Can You Dig It? A Chromatic Series of Floral Arrangements (Orange), digital print on metallic paper, 30"x40", 2014

Can You Dig It? A Chromatic Series of Floral Arrangements (Orange), digital print on metallic paper, 30″x40″, 2014

When do you find is the best time of day to make art? Do you have time set aside every day, every week or do you just work whenever you can? 

I am definitely a night owl. I can procrastinate pretty well. If I work late at night, there’s nothing but myself and the wee hours of the morning so I feel like I have to focus. But I will say, if I have a deadline or a show coming up, I’m up early, too.

How has your work changed in the last five years? How is it the same?

My work hasn’t changed that much in the last five years. I still scour the 99 cents stores for inspiration. I will say, however, that I’m trying to push myself and take more ‘personal risks’ in my work than I ever before.

Are there people such as family, friends, writers, philosophers or even pop icons that have had an impact on the work you do?

Hands down, my sister Nancy is a huge influence. She’s an art historian and the smartest person I know. I feel like I can discuss my art ideas and all ideas with her. We spend a lot of time together looking at art. I also listen to tons of music. I can name what music has influenced certain work. Right now, I’m totally into Jerry Garcia and can’t stop listening to the Dead. Also, I’m completely obsessed with BRAVO TV and all of the Real Housewives shows!

If you had an occupation outside of being an artist, what would that be and why?

I’m an educator. I teach Critical Thinking for the City University of New York at a local community college. I love teaching and the exchange of ideas. Being an artist and an educator is exactly why I value living in a free-thinking society.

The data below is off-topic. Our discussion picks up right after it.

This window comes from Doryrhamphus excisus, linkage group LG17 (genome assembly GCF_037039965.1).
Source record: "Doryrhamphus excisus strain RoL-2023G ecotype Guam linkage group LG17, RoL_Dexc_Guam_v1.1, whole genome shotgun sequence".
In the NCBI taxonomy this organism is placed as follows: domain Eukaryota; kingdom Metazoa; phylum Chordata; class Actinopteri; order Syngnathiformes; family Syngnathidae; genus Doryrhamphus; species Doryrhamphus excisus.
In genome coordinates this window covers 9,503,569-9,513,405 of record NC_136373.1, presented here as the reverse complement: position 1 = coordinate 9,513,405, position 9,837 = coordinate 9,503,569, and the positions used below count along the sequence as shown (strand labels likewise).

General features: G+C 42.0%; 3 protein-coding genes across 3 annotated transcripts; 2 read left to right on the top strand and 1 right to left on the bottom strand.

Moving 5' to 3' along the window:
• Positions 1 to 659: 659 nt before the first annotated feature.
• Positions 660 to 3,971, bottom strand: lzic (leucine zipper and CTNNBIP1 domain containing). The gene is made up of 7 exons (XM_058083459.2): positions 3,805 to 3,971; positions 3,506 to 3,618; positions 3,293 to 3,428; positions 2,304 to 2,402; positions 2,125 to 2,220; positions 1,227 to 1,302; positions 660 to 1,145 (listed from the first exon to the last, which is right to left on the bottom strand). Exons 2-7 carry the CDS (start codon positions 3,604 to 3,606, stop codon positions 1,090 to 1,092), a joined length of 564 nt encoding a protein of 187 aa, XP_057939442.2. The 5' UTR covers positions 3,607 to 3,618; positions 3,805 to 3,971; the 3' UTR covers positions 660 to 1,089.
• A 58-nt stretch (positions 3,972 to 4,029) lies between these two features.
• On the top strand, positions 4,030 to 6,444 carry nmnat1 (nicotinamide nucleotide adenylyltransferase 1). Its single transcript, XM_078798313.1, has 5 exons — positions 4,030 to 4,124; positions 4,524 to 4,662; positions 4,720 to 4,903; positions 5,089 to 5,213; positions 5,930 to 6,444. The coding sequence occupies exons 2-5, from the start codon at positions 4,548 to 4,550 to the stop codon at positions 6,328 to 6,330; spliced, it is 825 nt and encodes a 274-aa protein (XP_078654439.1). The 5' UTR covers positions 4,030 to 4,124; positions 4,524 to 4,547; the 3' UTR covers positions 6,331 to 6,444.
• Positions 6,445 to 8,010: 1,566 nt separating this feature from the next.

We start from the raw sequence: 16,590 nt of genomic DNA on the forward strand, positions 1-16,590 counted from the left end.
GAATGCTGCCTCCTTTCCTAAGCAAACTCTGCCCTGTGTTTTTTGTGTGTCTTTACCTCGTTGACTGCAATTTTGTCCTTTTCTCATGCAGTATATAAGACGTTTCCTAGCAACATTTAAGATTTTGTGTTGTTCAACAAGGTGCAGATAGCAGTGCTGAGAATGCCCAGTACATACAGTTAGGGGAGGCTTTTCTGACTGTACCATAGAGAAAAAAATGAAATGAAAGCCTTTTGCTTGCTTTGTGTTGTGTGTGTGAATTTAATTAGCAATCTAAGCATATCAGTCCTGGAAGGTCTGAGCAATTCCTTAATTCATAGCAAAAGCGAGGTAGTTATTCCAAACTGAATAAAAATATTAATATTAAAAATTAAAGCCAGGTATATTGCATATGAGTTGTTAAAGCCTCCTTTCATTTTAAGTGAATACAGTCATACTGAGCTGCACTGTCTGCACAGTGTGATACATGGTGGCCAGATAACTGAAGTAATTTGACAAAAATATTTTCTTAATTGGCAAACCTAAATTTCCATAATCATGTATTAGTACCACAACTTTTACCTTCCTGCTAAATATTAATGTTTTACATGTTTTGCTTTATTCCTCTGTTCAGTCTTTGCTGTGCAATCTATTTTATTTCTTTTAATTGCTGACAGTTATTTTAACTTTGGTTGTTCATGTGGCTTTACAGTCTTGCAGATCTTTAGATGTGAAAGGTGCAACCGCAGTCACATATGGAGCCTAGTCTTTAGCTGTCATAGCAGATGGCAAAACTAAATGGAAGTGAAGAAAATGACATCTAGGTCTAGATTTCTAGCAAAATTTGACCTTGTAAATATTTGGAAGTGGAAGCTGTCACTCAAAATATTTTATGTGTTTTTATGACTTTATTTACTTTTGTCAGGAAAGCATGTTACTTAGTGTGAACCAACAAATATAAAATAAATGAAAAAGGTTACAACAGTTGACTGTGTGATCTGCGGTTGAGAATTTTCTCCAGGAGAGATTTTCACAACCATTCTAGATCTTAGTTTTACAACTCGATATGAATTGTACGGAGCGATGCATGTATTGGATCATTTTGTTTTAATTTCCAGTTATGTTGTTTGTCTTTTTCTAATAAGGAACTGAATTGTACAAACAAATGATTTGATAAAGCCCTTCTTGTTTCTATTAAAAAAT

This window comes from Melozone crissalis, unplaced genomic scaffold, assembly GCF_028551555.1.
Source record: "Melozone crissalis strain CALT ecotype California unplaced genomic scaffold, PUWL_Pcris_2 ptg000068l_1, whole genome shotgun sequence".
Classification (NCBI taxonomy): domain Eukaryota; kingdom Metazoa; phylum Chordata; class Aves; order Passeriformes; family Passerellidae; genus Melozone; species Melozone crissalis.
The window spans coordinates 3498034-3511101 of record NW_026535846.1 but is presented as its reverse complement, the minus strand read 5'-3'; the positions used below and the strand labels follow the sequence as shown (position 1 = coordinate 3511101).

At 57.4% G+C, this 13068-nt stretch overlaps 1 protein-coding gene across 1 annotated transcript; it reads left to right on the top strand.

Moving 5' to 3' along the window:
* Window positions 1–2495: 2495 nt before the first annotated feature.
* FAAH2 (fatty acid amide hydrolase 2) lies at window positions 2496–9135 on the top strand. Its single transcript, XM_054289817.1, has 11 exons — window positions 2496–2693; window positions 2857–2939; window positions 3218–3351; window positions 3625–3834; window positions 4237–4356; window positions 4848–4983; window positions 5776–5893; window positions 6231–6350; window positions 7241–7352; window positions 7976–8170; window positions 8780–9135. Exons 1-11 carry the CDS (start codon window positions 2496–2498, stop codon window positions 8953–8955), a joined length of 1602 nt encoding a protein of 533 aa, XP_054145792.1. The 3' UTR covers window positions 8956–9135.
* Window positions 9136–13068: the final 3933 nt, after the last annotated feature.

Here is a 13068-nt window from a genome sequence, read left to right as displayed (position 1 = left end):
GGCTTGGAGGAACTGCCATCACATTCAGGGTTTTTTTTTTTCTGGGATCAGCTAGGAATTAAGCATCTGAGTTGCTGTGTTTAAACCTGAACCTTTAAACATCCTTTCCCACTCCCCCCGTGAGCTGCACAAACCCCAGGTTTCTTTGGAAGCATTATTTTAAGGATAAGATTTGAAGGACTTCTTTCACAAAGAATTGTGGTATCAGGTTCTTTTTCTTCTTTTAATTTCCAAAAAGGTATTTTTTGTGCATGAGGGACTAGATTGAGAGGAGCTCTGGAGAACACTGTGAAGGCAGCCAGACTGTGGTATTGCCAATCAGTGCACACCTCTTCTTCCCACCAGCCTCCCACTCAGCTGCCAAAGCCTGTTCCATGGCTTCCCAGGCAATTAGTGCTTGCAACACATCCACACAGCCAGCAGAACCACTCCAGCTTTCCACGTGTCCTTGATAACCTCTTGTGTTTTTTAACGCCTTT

About

Head shot EderMelissa Eder is an artist who creates photo-based projects that explore notions related to female identity, popular culture and kitsch. Ms. Eder received her B.F.A. in painting from Parsons School of Design in New York City where she studied with Sean Scully and a M.F.A. in combined media from Hunter College in New York City where she studied with Robert Morris and received a Meritorious Award from the Alumni Association. As a visual artist, her work has been shown nationally and internationally in such venues as the Bronx Museum of the Arts, New York University’s Broadway Windows Gallery, Art in General, the Aperture Foundation, the Parlor Gallery, the Charlotte Street Foundation’s Paragraph Gallery in Kansas City, Missouri and in Stadtlengsfeld, Germany where she created a permanent art installation in a former kindergarten. She was an artist-in-residence at the Henry Street Settlement in New York City, the Saltonstall Foundation in Ithaca, New York and the Atlantic Center for the Arts in New Smyrna Beach, Florida as selected by photographer Graciela Iturbide. In 2011, her work was selected by Eric C. Shiner, the director of the Andy Warhol Museum for his curated exhibit on CurateNYC. Her work was also chosen by Sarah Hasted for Photography Now, 2004, for the Photography Quarterly, Woodstock, New York. Her photo book “Can You Dig It? A Chromatic Series of Floral Arrangements” was included in a group show at the Davis Orton Gallery in Hudson, New York. During the summer of 2014, her work was included in the Aperture Foundation’s Summer Open and was chosen from over 860 applicants. She was selected to design a piano for the public art project for Sing for Hope during the summer of 2013 that was displayed at Lincoln Center. She has received numerous grants including funding from the Puffin Foundation and two Manhattan Community Arts Fund grants from the Lower Manhattan Cultural Council. Her work has been reviewed by the New York Times, highlighted in Feature Shoot, Co Design, the Collector Daily and various other publications. She lives in New York City and works in Brooklyn as an artist in residence through the chashama studio residency. She was born in Long Branch, New Jersey on October 8, 1963.

Studio Flowers

Studio Flowers

 

melissaeder.com

All images copyright of the artist and used with their permission.